Their furious late innings comeback was impressive.
But the bottom line is that it wasn’t enough for the St. Louis Cardinals. And if they’re going to be contenders, they need to start acting like it -- and soon.
The Redbirds lost in the bottom of the ninth when Cincinnati slugger Joey Votto hit a solo, walk-off home run. But they should have never been in a position where they were tied at the start of the bottom of the ninth.
As has happened so many times this season, St. Louis was completely handcuffed by a lousy starting pitcher that other teams have previously abused.
John Lamb may develop into a good major league hurler someday. But he entered the game Tuesday with a 2-8 career record and an ERA over 5.50.
Facing the Cardinals, however, Lamb was the new Sandy Kaufax, setting a career best mark with 7 1/3 innings pitched while allowing only four hits. He only allowed one run going into the eighth inning.
That’s just unacceptable. If everyone else can get to Lamb, why can’t the Cardinals?
I don’t care that he’s left-handed or accept any other excuse the Cardinals can concoct to excuse their inability to come through. Find a way, boys.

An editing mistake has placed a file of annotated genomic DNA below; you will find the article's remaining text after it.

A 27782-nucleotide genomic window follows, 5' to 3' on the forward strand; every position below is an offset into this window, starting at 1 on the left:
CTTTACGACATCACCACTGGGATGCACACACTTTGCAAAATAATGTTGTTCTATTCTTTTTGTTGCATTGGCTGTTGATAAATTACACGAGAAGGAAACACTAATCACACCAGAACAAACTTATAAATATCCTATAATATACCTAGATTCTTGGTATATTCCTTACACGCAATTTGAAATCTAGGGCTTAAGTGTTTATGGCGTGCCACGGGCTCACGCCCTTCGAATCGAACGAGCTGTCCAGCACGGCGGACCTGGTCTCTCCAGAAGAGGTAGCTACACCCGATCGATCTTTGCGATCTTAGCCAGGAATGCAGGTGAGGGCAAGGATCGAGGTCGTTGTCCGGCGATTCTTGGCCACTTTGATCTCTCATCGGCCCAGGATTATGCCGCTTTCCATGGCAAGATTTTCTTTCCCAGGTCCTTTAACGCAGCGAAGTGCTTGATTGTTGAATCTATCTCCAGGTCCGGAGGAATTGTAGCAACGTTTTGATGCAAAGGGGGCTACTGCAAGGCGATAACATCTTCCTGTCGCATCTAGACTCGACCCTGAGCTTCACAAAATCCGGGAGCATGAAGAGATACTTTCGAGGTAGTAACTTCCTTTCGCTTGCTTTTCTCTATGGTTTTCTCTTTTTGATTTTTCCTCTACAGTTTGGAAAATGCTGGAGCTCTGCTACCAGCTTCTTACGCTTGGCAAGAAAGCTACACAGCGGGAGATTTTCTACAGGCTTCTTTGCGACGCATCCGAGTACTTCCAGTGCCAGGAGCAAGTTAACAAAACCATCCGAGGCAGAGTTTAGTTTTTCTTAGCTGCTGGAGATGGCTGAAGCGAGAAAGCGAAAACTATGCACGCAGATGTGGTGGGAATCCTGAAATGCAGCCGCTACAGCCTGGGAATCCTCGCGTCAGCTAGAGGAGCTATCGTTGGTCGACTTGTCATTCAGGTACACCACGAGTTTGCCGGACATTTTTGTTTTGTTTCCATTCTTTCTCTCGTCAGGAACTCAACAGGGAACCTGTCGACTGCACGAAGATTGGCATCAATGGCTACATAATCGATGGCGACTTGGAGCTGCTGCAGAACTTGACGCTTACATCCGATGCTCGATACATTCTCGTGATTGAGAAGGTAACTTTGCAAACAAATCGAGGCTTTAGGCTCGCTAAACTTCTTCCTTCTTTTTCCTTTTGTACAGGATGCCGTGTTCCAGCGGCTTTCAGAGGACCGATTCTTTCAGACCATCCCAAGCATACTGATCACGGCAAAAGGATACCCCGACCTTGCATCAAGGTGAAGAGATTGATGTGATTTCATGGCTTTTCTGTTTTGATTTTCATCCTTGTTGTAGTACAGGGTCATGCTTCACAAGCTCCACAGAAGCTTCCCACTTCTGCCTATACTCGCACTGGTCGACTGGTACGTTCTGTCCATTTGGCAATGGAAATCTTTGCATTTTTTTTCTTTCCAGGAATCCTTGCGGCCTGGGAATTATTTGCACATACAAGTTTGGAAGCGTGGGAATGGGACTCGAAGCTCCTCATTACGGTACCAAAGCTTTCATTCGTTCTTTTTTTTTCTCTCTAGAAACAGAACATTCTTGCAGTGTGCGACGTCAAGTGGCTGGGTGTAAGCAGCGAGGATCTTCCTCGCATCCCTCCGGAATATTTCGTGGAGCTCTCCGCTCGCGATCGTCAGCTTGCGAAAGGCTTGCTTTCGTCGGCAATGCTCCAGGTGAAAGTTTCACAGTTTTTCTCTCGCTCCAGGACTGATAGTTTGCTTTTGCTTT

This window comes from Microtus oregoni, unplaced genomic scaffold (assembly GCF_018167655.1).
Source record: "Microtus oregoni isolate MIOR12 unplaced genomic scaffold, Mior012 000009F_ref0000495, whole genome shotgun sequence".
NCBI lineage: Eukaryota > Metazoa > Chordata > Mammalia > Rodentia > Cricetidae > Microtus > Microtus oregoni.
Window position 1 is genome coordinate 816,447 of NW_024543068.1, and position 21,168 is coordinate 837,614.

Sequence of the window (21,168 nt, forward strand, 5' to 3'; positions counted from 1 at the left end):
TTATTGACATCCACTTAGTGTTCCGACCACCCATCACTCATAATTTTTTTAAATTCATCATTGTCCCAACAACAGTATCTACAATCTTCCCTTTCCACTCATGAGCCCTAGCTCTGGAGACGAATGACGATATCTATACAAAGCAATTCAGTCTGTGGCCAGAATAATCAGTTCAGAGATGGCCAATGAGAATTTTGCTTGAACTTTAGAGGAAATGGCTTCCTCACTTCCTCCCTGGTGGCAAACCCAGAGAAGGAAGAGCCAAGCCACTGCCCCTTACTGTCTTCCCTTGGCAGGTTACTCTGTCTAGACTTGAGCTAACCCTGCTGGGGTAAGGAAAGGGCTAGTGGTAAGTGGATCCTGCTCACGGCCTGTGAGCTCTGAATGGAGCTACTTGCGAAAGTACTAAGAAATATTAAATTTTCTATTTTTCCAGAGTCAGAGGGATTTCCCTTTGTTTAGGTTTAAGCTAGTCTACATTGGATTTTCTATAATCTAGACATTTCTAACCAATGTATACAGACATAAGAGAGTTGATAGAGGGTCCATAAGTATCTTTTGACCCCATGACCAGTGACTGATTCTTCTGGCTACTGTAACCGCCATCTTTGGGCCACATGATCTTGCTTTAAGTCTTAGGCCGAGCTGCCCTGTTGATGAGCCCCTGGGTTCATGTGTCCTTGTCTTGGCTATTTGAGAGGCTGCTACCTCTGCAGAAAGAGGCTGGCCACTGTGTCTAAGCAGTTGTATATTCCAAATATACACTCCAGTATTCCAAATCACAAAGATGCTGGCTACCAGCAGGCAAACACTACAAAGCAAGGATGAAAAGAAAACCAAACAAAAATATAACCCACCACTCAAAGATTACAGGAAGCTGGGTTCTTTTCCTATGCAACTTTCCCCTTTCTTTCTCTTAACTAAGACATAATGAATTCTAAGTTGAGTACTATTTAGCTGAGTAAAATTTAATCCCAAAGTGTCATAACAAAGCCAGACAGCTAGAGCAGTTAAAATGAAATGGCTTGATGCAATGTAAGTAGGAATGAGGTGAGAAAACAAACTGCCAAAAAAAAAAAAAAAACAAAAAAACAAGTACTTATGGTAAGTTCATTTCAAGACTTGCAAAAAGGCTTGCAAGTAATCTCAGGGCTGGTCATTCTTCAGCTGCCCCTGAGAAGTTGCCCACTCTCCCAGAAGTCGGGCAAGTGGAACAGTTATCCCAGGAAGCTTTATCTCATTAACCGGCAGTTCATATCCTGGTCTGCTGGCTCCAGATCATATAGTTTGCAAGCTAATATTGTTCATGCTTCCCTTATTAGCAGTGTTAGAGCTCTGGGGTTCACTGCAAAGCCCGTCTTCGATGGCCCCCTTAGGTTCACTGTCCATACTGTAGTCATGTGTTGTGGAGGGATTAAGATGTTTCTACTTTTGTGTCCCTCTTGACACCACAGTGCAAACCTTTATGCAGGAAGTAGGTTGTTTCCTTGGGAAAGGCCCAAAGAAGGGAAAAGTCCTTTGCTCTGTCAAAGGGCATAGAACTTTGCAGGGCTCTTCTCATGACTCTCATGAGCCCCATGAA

Meanwhile, former Reds pitcher Mike Leake was awful in a place where he had a lot of success before. He allowed 10 hits and six earned runs in 6 1/3 innings of work. The major blows were a pair of home runs.
The Redbirds get credit for erasing a 6-1 deficit with three runs in the eighth and two more in the ninth. But the hero of the game turned into the goat when Matt Carpenter doubled in the tying runs with one out -- and then got thrown out by plenty trying to go to third.
The third base umpire originally called Carpenter safe, despite the fact that the throw beat him to the bag by five feet. But the call was overturned by instant replay and a promising rally was extinguished.
Enter Votto who might have otherwise been trying to tie the game instead of winning it.
It was a heartbreaking finish. But close isn’t good enough when the Cardinals are trailing in the National League Central Division by double digits.